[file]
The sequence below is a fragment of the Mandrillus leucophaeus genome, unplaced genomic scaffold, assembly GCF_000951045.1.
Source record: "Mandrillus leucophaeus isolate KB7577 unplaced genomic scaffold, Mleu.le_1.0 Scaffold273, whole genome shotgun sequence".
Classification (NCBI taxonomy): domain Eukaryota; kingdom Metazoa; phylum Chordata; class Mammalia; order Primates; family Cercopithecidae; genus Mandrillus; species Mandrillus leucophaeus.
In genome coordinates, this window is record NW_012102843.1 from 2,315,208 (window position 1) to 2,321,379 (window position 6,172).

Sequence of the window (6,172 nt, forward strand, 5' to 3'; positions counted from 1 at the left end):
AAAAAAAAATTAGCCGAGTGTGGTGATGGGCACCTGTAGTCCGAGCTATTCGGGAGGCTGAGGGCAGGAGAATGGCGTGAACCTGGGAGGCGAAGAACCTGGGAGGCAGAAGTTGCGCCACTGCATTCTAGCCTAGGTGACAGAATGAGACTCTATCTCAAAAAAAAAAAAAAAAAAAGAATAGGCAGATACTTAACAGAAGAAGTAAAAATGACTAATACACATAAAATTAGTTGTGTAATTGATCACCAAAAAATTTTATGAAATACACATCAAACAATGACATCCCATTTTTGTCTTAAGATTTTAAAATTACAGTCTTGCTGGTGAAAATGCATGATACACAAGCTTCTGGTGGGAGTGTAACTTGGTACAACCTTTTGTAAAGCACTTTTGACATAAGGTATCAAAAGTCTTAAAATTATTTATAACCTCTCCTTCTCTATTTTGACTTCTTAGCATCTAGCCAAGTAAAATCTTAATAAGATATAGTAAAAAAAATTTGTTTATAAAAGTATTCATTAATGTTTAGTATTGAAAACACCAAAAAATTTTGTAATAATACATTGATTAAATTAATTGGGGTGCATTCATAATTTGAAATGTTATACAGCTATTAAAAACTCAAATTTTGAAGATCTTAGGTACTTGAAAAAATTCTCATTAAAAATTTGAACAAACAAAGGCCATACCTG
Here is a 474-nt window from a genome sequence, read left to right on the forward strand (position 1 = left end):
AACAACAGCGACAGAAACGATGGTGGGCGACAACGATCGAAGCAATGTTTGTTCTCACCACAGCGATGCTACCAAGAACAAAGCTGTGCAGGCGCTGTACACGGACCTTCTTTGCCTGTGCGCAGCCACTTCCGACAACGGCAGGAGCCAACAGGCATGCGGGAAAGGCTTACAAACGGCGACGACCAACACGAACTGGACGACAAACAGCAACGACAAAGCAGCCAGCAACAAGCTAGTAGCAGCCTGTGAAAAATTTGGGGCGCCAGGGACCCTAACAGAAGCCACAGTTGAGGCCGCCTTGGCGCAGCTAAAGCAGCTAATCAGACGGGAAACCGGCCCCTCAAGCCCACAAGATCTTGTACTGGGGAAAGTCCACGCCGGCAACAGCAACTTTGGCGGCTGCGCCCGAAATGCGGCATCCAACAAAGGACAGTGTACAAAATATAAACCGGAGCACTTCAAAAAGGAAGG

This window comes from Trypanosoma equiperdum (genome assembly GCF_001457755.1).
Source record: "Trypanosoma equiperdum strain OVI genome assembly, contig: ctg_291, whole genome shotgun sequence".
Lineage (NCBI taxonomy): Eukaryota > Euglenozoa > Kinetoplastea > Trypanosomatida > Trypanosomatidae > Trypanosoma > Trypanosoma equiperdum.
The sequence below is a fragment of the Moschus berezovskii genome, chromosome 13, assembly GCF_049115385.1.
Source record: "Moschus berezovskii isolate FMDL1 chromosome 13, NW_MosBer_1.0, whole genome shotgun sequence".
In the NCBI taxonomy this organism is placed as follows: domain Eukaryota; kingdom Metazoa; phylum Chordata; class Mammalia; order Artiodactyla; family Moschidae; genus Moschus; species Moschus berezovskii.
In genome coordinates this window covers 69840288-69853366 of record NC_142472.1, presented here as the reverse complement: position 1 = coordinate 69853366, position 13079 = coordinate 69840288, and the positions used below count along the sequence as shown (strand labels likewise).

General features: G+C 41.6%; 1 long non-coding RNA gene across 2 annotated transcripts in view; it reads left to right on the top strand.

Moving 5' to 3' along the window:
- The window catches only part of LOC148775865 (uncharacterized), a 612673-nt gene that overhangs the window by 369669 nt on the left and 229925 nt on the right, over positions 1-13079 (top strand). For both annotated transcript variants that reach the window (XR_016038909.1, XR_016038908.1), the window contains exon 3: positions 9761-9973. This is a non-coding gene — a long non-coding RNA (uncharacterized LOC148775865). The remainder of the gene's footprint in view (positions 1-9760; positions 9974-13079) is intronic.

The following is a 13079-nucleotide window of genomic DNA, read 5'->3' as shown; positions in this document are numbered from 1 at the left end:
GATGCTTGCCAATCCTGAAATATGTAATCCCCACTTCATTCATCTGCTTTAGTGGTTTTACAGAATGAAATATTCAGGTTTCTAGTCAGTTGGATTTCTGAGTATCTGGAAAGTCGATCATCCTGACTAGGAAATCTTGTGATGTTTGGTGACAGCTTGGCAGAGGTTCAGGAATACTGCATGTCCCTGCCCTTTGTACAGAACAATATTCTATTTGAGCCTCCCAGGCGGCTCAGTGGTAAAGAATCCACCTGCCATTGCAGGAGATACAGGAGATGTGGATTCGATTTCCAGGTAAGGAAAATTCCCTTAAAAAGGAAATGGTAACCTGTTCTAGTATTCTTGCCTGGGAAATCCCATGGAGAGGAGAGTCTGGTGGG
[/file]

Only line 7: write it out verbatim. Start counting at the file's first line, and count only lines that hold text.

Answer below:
Here is a 474-nt window from a genome sequence, read left to right on the forward strand (position 1 = left end):